• Your abstract will be reviewed by Scientific Committee. Authors will be
notified about the decision regarding the acceptance or rejection of the
abstract via e-mail by 10th June 2013.
• Abstracts accepted for a paper presentation at the Symposium, should be
developed as papers (3,500 – 6,000max words in length; Harvard Manuel
of format strictly to be followed) to be published in the symposium
proceedings, and research anthologies.
• Deadline for submission of the full papers is 15th August 2013. A template
for full papers will be provided after acceptance as a presenter.


For further information and suggestion/s please contact:

Prof. Dr. Sung-Kyun KIM, Ph.D.
President & Executive Editor – ACLA (Asian Cultural Landscape Association)
Professor, Dept. of Landscape Architecture, College of Agriculture and
Life Sciences,Seoul National University, & Head, Urban Greening Institute,
599 Gwanak-ro, Gwanak-gu, Seoul, 151-921. KOREA.
Tel.: +82-2-880-4872. Fax: +82-2-873-5113. CP: +82-10-6700-2121.
E-mail: sung@snu.ac.kr

CC:
Prof. Dr. Rana P.B. SINGH, Ph.D.
Vice-President & Chief Editor – ACLA (Asian Cultural Landscape Association)
President: SHPEH (Society of Heritage Planning & Environmental Health)
Professor of Cultural Geography and Heritage Studies,
& Head, Dept. of Geography, Banaras Hindu University
# New F – 7, Jodhpur Colony, B.H.U. Campus, Varanasi, UP 221005. INDIA.
Cell: +091-9838-119474. E-mail: ranapbs@gmail.com

for details, see the ACLA Report and Circular, attached [pdf]

Posted by: Qodarian Pramukanto | 15th Jan, 2013

PLANNING IN THE ERA OF UNCERTAINTY

Merging Knowledge into Urban & Regional Planning Perspectives on Facing The Second Decade of 21st Century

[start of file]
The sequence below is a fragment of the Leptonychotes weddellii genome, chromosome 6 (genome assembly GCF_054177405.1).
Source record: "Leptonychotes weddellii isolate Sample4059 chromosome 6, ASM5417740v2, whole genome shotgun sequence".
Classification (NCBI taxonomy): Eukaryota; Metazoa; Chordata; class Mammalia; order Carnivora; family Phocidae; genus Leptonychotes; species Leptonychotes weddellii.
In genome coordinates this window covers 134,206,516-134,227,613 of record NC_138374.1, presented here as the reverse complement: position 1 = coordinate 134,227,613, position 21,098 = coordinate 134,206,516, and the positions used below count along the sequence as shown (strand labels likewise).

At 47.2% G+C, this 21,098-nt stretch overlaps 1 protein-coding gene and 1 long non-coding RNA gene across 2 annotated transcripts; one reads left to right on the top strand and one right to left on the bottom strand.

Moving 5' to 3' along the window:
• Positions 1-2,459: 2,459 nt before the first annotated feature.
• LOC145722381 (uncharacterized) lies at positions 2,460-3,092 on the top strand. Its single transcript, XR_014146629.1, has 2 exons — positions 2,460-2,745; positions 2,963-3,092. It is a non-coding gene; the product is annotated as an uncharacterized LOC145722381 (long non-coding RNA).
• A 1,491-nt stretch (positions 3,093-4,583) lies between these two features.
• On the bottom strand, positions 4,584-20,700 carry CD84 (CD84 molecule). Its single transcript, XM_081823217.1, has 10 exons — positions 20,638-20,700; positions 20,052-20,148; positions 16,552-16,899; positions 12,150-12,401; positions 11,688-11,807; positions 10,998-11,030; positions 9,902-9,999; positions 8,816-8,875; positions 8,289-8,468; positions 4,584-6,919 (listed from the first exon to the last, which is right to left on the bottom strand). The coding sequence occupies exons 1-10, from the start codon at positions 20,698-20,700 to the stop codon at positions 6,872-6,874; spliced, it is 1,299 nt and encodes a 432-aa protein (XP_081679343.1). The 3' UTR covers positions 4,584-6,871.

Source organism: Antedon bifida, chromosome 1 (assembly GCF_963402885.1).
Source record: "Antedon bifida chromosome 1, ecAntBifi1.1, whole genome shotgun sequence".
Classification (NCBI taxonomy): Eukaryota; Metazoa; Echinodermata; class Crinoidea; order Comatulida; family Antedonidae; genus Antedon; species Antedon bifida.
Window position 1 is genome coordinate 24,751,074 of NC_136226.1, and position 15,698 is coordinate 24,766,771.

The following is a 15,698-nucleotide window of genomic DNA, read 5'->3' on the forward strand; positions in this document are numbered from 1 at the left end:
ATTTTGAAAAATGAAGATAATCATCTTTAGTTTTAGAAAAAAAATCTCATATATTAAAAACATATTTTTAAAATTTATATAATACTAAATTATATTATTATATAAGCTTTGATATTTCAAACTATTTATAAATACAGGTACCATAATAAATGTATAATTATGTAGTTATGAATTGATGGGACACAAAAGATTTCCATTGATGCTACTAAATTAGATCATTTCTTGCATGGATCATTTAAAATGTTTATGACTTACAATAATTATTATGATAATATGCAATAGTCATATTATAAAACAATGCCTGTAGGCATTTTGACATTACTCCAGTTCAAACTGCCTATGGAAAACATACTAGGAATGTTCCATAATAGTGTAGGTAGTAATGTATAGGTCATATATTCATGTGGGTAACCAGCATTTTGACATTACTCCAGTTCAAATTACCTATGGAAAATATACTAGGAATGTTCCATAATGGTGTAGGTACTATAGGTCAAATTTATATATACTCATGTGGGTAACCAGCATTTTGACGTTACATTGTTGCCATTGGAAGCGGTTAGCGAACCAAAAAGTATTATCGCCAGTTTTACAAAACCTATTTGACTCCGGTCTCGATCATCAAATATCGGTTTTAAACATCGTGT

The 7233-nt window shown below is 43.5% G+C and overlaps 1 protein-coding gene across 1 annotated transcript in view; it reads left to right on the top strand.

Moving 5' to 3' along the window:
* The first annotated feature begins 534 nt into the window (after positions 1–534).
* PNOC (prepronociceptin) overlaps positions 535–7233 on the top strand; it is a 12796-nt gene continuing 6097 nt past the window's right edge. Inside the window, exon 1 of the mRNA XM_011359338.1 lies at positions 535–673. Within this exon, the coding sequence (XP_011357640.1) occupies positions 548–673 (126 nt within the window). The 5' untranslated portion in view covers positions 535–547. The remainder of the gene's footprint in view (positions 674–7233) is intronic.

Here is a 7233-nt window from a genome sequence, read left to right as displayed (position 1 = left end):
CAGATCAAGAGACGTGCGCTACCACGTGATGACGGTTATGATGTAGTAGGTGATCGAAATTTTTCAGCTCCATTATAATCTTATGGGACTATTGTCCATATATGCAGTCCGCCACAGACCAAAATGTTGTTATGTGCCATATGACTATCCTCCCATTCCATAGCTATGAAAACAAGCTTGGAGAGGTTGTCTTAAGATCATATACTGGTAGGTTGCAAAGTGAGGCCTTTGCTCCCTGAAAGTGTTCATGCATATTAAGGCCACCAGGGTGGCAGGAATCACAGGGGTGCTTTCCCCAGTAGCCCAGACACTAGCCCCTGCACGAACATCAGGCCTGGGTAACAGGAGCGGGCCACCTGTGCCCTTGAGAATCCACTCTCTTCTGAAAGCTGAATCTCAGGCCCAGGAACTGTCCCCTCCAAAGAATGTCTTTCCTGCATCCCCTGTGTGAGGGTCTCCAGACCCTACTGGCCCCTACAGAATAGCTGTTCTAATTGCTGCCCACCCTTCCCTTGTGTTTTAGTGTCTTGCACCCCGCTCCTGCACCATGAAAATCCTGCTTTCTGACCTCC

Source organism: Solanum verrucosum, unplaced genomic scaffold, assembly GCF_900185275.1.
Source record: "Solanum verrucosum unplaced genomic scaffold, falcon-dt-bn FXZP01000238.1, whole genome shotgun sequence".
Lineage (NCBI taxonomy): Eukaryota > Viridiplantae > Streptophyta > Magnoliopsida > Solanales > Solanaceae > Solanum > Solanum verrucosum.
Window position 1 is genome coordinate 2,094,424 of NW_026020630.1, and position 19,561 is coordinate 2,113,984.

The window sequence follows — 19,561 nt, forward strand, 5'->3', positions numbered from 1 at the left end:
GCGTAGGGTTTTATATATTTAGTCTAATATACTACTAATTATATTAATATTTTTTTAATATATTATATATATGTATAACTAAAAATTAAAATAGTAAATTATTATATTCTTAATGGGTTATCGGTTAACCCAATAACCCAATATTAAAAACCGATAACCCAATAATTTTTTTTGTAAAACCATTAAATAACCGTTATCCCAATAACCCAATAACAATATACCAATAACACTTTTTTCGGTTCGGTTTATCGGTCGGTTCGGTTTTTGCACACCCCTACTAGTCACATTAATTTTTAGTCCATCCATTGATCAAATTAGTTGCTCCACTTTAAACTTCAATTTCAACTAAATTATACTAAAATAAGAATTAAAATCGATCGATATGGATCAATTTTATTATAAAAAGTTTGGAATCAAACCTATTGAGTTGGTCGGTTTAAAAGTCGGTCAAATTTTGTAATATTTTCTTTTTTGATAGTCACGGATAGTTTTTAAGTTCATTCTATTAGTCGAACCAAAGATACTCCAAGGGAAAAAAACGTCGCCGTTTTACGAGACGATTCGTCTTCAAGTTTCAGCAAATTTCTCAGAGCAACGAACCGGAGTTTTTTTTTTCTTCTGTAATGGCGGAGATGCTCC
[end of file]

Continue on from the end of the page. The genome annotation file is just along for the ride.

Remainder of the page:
Malang, March 4-5, 2013

The dynamic of science and technological development has influenced the way we understand the contemporary nature of urban and regional planning. The prevalence of modern social, economic and environmental issues addresses the need for planning to cope with several unprecedented knowledge. The new planning paradigm – the sustainable development planning –  requires planners to project the needs of current and future generations. However, knowledge regarding sustainability and  the  present human-nature relations remains adolescent. We recorded the sets of challenges which planning should cope;

Climate change phenomenon conduct to unstable up-to extreme climate setting. Rising of temperature and cointinuity hydrometeorological disasters become athreat for security of urban living. In the other hand, a tumult of urban development, waste energy fossil fuel for transportation, have take a role in global warming.
Natural disaster become more oftentimes in everywhere. Over past decades number of natural disasters in the world has increased about 350%. Volcanic activity and the moving of tectonic plates stir earthquakes generate tsunamy in some locations. Volcanologic science led to a realizing that some countries have to face a reality to live on land that have high risk of natural disaster.
Technology facilitate many simplicities for human life and provides a solution to many problems of daily life, such as wheel facilitate movement upto skyscraper technologies have changed face of urban and regional space. Information technology spread widly facilitates world to become closer, changing culture and lifestyle, and movement pattern in any city. In the broader scope, Thomas Friedman termed “The World is Flat” as illustration of the globalization phenomenon. Therefore, any person, organization, city, and state have equal opportunies to compete in global market. These will influence each other beyond geographical boundaries. Competition among cities in the world increase stringently, to determine which city will survive and which ones will be left behind.